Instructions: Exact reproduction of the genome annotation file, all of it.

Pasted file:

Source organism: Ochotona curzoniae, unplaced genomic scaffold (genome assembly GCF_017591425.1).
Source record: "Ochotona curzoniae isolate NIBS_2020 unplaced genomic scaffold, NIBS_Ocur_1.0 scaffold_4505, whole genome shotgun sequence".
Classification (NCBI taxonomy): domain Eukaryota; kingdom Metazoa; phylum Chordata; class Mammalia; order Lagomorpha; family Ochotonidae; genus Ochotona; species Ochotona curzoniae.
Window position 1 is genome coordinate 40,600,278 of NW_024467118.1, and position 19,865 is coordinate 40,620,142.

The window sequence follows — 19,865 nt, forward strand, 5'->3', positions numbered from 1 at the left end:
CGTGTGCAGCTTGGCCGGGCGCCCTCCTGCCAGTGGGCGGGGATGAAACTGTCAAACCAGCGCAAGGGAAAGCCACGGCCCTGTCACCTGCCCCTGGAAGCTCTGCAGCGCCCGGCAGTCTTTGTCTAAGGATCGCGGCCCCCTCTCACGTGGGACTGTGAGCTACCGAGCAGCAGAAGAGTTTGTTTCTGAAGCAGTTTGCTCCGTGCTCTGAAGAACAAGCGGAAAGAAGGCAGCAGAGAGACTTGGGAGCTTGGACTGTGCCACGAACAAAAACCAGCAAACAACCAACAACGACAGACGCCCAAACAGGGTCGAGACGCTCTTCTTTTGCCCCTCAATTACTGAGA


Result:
Source organism: Ochotona curzoniae, unplaced genomic scaffold (genome assembly GCF_017591425.1).
Source record: "Ochotona curzoniae isolate NIBS_2020 unplaced genomic scaffold, NIBS_Ocur_1.0 scaffold_4505, whole genome shotgun sequence".
Classification (NCBI taxonomy): domain Eukaryota; kingdom Metazoa; phylum Chordata; class Mammalia; order Lagomorpha; family Ochotonidae; genus Ochotona; species Ochotona curzoniae.
Window position 1 is genome coordinate 40,600,278 of NW_024467118.1, and position 19,865 is coordinate 40,620,142.

The window sequence follows — 19,865 nt, forward strand, 5'->3', positions numbered from 1 at the left end:
CGTGTGCAGCTTGGCCGGGCGCCCTCCTGCCAGTGGGCGGGGATGAAACTGTCAAACCAGCGCAAGGGAAAGCCACGGCCCTGTCACCTGCCCCTGGAAGCTCTGCAGCGCCCGGCAGTCTTTGTCTAAGGATCGCGGCCCCCTCTCACGTGGGACTGTGAGCTACCGAGCAGCAGAAGAGTTTGTTTCTGAAGCAGTTTGCTCCGTGCTCTGAAGAACAAGCGGAAAGAAGGCAGCAGAGAGACTTGGGAGCTTGGACTGTGCCACGAACAAAAACCAGCAAACAACCAACAACGACAGACGCCCAAACAGGGTCGAGACGCTCTTCTTTTGCCCCTCAATTACTGAGA